Division of Health Care Facility Licensure and Certification Complaint Intake Unit
99 Chauncy St., 2nd Floor
Boston, MA 02111
You can contact this office by phone: 617-753-8150 or 1-800-462-5540 (24 hours a day)

Massachusetts Department of Mental Health
Please fill out a Department of Mental Health (DMH) Complaint Form ( and mail to:
Department of Mental Health
Central Office of Investigations
25 Staniford St.
Boston, MA 02114
For questions about this form, contact the DMH Information and Resource line at 1-800-221-0053.

The Joint Commission
At, using the “Report a Patient Safety Event” link in the “Action Center” on the home page of the website.
By fax to 630-792-5636.
By mail to: The Office of Quality and Patient Safety (OQPS), The Joint Commission, One Renaissance Boulevard, Oakbrook Terrace, IL 60181.

Centers for Medicare and Medicaid Services
Visit the Centers for Medicare and Medicaid Services’ (CMS) website:

If you believe your civil rights have not been honored, you may contact:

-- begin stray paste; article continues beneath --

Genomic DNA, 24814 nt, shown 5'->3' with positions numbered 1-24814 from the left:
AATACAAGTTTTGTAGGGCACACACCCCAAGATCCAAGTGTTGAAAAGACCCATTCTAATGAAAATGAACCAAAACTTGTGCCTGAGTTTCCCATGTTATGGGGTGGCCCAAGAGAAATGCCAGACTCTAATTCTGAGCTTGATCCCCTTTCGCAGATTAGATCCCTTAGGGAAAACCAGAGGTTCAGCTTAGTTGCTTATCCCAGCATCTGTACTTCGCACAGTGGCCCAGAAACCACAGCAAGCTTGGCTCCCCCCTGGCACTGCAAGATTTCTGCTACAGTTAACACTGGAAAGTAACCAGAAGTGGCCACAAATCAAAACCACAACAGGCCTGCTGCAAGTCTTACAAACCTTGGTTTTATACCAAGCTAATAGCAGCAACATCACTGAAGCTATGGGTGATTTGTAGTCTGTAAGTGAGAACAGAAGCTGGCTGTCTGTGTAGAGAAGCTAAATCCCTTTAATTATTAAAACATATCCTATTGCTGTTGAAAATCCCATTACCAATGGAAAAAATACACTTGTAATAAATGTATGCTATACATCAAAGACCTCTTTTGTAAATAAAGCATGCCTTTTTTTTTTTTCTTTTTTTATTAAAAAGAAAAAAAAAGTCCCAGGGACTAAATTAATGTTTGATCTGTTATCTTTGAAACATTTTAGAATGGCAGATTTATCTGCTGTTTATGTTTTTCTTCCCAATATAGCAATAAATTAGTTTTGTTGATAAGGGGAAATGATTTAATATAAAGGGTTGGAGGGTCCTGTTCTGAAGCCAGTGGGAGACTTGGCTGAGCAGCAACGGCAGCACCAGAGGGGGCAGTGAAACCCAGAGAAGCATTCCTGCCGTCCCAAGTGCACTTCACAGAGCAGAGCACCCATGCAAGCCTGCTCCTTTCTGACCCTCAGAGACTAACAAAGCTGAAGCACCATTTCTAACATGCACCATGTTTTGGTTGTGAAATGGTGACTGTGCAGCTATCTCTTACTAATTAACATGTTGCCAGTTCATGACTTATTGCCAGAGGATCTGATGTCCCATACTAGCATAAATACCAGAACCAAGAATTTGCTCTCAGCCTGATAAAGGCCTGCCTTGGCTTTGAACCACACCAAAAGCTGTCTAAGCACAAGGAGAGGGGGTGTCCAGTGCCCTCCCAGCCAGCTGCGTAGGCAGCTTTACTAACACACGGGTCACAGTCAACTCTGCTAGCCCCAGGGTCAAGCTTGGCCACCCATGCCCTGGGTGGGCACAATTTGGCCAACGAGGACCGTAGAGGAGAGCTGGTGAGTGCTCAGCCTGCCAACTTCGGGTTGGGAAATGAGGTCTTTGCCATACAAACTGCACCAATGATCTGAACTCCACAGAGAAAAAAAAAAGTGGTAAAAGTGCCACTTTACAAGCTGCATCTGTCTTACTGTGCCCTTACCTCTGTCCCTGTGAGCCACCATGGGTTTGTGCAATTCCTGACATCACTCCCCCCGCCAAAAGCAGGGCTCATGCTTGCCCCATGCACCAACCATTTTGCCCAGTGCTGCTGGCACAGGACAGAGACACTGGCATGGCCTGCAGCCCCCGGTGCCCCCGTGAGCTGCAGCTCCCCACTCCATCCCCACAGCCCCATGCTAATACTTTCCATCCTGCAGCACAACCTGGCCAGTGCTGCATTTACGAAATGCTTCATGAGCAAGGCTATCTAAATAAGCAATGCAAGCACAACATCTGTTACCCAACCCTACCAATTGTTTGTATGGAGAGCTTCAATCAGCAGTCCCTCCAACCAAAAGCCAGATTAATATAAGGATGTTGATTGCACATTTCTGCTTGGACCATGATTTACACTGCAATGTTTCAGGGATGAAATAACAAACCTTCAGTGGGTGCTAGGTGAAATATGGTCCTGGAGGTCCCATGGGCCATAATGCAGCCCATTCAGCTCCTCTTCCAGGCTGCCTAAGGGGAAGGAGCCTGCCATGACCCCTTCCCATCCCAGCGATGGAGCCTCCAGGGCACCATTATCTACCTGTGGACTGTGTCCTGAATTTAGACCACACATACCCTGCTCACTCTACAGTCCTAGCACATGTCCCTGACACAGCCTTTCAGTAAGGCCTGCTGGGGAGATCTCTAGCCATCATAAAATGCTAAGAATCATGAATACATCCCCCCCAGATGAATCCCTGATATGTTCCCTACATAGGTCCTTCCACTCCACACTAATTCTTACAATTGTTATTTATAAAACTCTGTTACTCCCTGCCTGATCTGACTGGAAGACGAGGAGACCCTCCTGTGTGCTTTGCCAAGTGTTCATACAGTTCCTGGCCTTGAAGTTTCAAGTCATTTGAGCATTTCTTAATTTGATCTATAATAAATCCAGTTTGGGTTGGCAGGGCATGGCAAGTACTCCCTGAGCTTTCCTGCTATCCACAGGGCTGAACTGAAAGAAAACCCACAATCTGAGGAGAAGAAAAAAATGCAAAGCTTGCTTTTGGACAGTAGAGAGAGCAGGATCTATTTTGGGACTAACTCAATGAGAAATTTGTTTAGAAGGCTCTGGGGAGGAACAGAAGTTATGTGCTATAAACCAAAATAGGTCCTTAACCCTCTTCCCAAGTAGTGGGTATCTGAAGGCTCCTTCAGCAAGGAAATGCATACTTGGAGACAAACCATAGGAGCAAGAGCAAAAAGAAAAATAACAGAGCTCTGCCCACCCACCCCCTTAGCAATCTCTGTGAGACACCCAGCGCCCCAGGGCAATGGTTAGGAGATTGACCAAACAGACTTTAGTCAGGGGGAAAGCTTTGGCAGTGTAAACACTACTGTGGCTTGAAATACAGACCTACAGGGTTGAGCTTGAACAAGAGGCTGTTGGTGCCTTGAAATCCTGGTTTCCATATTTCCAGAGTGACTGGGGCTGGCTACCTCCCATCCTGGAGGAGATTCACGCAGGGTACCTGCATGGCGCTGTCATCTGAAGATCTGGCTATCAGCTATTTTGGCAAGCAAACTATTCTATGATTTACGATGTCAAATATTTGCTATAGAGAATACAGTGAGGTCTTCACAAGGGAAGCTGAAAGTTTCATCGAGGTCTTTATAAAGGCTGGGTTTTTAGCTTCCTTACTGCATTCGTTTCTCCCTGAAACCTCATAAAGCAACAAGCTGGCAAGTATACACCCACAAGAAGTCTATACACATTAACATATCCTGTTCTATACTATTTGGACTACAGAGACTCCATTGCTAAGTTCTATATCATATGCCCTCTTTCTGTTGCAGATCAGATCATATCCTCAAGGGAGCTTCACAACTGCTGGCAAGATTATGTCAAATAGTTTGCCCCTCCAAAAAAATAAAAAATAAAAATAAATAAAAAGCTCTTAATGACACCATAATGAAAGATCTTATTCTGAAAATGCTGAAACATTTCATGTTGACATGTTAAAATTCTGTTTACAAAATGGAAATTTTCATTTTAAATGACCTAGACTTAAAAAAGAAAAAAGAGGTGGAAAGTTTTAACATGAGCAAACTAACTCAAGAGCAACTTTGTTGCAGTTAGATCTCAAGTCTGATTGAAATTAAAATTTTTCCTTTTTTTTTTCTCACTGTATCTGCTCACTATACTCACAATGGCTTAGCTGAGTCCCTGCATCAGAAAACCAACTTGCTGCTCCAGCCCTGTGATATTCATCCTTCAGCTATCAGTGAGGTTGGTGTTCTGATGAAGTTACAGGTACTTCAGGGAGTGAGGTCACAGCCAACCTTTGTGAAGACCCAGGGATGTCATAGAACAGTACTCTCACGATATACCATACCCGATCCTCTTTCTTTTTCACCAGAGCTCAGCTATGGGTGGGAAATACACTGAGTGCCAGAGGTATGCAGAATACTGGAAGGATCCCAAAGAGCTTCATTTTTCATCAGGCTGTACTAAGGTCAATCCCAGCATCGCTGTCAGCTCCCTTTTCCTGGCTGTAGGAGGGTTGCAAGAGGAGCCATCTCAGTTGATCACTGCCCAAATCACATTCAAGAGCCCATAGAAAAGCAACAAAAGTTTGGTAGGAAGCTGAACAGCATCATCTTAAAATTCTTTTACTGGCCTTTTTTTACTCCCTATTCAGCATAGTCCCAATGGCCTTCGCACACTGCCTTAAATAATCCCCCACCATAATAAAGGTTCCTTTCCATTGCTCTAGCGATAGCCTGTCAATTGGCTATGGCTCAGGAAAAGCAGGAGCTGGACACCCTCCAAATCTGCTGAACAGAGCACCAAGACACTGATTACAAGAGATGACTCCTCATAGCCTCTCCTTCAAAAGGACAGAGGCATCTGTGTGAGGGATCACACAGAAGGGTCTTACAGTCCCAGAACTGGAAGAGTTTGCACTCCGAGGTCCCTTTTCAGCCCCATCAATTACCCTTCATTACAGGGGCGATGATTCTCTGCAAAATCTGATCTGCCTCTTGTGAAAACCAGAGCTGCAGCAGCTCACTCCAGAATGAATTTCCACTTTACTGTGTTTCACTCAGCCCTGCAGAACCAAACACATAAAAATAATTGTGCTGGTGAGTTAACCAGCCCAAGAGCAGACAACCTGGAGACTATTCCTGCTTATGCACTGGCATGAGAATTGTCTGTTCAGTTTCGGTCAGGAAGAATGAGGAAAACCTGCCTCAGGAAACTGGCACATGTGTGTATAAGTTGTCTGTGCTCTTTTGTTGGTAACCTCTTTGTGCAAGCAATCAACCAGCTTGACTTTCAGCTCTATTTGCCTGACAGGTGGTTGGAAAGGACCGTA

The Office for Civil Rights
U.S. Department of Health & Human Services
200 Independence Ave. SW, Washington, D.C. 20201
Toll-Free Call Center: 1-800-368-1019
TTD Number: 1-800-537-7697

Your family’s responsibilities

You are a valued partner on the care team. While at Boston Children’s, we ask that you:

  • Share information about your or your child’s health. This includes medical history, symptoms, treatments, medicines taken and any other information that could affect the treatment plan.
  • Share with us how you want to take part in your or your child’s care and ask us questions if you do not understand the care plan, any decisions, or your responsibilities.